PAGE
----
I think that the specific meanings depend on context and not on inherent meanings carried by "be". "She is 98" could refer to weight, body temperature, or age. The value of the number and the context of the discussion usually limit the number of senses possible. Nor is it limited to people. A tree or a car could "be 10". Certainly my pet could be. I doubt that you would have much trouble with many native speakers with "The surface of the Sun is only 10,000, whereas the interior is 15 million." The common element is the linkage. Arguably the linkage to measurement differs from the other linkages defined at "be". DCDuring TALK 18:13, 13 July 2008 (UTC)
Re: "I think that the specific meanings depend on context and not on inherent meanings carried by 'be'": Yes, I agree; however, I added those senses as a result of Wiktionary:Requests for deletion#he is n, where two editors (Rod and EP, though Rod sounded iffy) expressed a desire for them. The argument was basically that many other languages normally use other kinds of constructions for these meanings; not a great argument, since most of these senses apply to all or most English linking verbs (not just be), but there you have it. (Note: since three editors eventually expressed opposition to these senses — you, me, and msh210 — it might be worth RFD-ing them.) —RuakhTALK 18:25, 14 July 2008 (UTC)
We've had this conversation before, and IIRC we agreed that an appendix on English copulae, linked from the several words that function this way would go a long way towards solving the issue. --EncycloPetey 18:07, 14 July 2008 (UTC)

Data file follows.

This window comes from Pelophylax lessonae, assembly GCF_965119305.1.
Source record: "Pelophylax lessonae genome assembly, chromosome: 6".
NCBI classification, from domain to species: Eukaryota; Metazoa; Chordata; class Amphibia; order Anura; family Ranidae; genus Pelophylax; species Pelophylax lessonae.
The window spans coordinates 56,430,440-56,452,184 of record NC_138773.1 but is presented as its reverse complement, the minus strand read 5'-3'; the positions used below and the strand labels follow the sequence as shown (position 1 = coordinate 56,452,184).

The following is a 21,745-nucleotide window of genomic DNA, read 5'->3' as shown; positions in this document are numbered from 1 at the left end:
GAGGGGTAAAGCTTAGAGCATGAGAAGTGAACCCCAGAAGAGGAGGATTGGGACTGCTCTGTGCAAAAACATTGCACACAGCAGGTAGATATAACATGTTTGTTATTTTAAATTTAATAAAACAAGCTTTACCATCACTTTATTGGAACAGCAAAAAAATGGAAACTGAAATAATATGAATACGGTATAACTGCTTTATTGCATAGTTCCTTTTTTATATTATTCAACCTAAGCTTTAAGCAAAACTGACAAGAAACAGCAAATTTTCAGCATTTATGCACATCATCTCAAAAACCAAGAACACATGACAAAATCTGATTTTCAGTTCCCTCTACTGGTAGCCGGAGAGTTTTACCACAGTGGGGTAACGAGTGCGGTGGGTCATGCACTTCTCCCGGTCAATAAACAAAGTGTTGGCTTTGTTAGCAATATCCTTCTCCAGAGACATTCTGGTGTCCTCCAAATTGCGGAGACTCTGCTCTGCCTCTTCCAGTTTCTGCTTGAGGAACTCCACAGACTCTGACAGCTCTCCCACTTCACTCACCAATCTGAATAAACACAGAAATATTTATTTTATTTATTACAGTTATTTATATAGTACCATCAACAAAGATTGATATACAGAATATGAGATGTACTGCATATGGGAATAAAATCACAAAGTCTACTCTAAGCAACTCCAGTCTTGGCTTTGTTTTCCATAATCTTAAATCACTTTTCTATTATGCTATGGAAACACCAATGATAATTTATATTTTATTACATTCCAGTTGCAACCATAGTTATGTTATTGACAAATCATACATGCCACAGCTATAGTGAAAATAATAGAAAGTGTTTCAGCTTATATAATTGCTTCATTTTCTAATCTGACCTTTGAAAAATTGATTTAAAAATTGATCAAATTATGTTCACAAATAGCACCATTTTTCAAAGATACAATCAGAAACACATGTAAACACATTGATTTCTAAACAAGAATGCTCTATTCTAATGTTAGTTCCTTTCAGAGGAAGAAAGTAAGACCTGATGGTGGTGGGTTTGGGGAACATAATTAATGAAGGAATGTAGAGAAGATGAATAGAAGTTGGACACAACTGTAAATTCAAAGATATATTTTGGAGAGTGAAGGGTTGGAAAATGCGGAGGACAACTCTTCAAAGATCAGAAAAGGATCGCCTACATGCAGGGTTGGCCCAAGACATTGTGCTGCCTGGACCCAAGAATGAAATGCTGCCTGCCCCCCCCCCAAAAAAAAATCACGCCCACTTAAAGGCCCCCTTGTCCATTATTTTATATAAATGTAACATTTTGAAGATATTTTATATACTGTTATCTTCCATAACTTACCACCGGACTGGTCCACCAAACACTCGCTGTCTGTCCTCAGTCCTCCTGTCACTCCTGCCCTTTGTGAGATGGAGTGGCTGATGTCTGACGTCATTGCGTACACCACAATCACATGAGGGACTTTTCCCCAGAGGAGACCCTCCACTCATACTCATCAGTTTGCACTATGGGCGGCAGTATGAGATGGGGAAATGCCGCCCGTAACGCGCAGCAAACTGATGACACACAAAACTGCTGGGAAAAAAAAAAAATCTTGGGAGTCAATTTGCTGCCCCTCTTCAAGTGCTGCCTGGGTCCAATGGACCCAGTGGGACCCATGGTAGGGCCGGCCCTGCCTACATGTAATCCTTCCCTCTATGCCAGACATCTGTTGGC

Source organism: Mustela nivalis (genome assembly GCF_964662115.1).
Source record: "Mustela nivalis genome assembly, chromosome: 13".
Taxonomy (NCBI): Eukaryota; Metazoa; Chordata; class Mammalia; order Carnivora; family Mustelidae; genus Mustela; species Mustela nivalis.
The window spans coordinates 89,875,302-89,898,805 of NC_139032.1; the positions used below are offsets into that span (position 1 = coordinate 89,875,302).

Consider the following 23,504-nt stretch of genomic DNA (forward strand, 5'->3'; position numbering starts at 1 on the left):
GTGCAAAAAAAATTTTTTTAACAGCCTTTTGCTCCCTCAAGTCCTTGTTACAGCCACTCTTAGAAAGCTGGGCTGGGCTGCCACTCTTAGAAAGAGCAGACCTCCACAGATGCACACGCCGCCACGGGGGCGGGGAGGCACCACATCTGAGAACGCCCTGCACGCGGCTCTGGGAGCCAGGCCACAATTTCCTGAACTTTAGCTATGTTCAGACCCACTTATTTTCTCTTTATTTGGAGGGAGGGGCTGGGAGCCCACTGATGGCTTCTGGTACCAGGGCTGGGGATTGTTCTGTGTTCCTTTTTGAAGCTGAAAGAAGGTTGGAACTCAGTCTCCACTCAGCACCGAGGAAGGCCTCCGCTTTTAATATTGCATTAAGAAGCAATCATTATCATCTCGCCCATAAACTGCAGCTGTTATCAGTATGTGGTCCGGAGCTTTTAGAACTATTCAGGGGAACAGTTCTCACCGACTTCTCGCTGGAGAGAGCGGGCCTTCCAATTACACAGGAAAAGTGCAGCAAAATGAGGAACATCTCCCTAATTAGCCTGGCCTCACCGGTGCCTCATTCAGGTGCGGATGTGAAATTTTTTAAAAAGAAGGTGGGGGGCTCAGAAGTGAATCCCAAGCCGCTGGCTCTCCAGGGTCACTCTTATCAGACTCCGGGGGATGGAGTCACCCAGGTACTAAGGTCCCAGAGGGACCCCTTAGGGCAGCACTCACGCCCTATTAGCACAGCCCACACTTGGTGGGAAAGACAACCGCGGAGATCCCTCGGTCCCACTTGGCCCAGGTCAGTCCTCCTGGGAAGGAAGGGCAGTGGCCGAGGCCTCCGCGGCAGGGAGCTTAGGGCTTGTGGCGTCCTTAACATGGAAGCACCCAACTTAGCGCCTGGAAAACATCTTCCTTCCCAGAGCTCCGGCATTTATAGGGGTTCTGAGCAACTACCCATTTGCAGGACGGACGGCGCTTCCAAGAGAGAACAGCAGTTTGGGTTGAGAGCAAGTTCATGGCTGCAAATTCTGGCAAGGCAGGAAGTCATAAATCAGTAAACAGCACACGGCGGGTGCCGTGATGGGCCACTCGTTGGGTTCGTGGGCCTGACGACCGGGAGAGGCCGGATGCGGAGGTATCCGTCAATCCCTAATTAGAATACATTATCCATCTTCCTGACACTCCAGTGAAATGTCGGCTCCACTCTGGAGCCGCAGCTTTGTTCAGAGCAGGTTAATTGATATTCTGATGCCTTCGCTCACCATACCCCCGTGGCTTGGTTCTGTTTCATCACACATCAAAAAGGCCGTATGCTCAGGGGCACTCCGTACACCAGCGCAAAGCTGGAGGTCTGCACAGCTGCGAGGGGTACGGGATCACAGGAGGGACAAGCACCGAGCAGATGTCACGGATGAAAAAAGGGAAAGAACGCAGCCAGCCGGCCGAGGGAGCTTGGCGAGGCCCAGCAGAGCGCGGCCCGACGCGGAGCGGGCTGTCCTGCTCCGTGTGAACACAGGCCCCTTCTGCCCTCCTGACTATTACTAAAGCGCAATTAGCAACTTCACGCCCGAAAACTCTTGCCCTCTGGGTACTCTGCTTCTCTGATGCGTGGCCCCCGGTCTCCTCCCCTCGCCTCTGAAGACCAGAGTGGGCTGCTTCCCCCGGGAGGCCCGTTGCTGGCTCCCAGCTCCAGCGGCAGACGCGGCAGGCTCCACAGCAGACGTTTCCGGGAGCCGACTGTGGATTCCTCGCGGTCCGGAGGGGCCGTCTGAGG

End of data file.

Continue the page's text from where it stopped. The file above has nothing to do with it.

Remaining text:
That seems like a good idea. It's a little hard on users to have five virtually redundant senses on top of ten others. The translation tables and such an appendix could carry the burden of precision while the entry itself could be a bit shorter. Maybe we can put off any RfDs until we have the appendix, which many of the more learned among us will team up to do in their copious free time. DCDuring TALK 19:38, 14 July 2008 (UTC)
google groups:"it's 65 today" gets two relevant hits, and google groups:"it's 65 outside" gets another six. You're right that it's not as common as age, height, etc.; I think the reason for that is that we tend to be less precise with weather than with personal statistics, and when we are being precise, we generally include units. —RuakhTALK 18:25, 14 July 2008 (UTC)

From RFD.—msh210 17:22, 14 July 2008 (UTC)

Please take a look at the five cites (b.g.c. only). First two might be mentions. Others are better. Chic lit is the best place to look for cites. DCDuring TALK 20:05, 14 July 2008 (UTC)

The definition "deep love" doesn't seem right. Some mentions put it between "like" and "love". Anyone with teen-aged girls to ask? DCDuring TALK 20:13, 14 July 2008 (UTC)
Noun not yet cited. DCDuring TALK 20:39, 14 July 2008 (UTC)
  • Looks cited to me. Last call... -- Visviva 15:39, 25 September 2009 (UTC)

Sum of parts? Pretty sure it's a noun. (Needs formatting, and a better definition) SemperBlotto 16:47, 19 July 2008 (UTC)

Found numerous references of it, indicating that it is commonly used. If you count the second sense for jackrabbit, I guess it could be considered SoP, but I'm not sure. It does need to be cleaned up though.--TBC 21:27, 20 July 2008 (UTC)
I agree that it's sum of parts; this is merely using jackrabbit attributively. --EncycloPetey 19:32, 21 July 2008 (UTC)
Assuming this argument is correct, does this mean that jackrabbit can be an adjective? Pingku 14:18, 9 November 2008 (UTC)